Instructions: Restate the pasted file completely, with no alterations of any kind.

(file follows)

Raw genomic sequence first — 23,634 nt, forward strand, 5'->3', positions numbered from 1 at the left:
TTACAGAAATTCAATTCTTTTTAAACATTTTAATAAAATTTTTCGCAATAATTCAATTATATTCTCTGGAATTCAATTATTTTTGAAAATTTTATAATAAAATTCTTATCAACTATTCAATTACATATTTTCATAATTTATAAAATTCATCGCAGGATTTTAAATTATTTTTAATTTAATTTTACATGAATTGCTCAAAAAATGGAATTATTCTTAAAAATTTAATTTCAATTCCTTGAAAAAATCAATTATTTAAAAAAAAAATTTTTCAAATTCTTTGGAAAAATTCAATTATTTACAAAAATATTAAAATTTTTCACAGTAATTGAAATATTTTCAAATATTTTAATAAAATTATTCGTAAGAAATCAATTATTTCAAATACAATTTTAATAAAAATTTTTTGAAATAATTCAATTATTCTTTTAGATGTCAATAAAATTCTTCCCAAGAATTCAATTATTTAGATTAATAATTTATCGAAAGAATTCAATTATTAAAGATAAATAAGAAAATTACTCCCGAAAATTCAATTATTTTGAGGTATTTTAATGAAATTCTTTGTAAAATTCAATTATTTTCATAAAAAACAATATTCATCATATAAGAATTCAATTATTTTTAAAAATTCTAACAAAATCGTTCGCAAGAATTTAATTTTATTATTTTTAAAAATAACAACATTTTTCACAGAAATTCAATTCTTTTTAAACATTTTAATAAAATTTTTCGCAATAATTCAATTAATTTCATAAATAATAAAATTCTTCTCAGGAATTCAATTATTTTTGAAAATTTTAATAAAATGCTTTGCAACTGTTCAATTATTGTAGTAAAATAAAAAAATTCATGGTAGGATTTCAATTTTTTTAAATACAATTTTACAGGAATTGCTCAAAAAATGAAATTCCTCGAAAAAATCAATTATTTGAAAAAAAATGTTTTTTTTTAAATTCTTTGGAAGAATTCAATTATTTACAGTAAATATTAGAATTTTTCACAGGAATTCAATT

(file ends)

Raw genomic sequence first — 23,634 nt, forward strand, 5'->3', positions numbered from 1 at the left:
TTACAGAAATTCAATTCTTTTTAAACATTTTAATAAAATTTTTCGCAATAATTCAATTATATTCTCTGGAATTCAATTATTTTTGAAAATTTTATAATAAAATTCTTATCAACTATTCAATTACATATTTTCATAATTTATAAAATTCATCGCAGGATTTTAAATTATTTTTAATTTAATTTTACATGAATTGCTCAAAAAATGGAATTATTCTTAAAAATTTAATTTCAATTCCTTGAAAAAATCAATTATTTAAAAAAAAAATTTTTCAAATTCTTTGGAAAAATTCAATTATTTACAAAAATATTAAAATTTTTCACAGTAATTGAAATATTTTCAAATATTTTAATAAAATTATTCGTAAGAAATCAATTATTTCAAATACAATTTTAATAAAAATTTTTTGAAATAATTCAATTATTCTTTTAGATGTCAATAAAATTCTTCCCAAGAATTCAATTATTTAGATTAATAATTTATCGAAAGAATTCAATTATTAAAGATAAATAAGAAAATTACTCCCGAAAATTCAATTATTTTGAGGTATTTTAATGAAATTCTTTGTAAAATTCAATTATTTTCATAAAAAACAATATTCATCATATAAGAATTCAATTATTTTTAAAAATTCTAACAAAATCGTTCGCAAGAATTTAATTTTATTATTTTTAAAAATAACAACATTTTTCACAGAAATTCAATTCTTTTTAAACATTTTAATAAAATTTTTCGCAATAATTCAATTAATTTCATAAATAATAAAATTCTTCTCAGGAATTCAATTATTTTTGAAAATTTTAATAAAATGCTTTGCAACTGTTCAATTATTGTAGTAAAATAAAAAAATTCATGGTAGGATTTCAATTTTTTTAAATACAATTTTACAGGAATTGCTCAAAAAATGAAATTCCTCGAAAAAATCAATTATTTGAAAAAAAATGTTTTTTTTTAAATTCTTTGGAAGAATTCAATTATTTACAGTAAATATTAGAATTTTTCACAGGAATTCAATT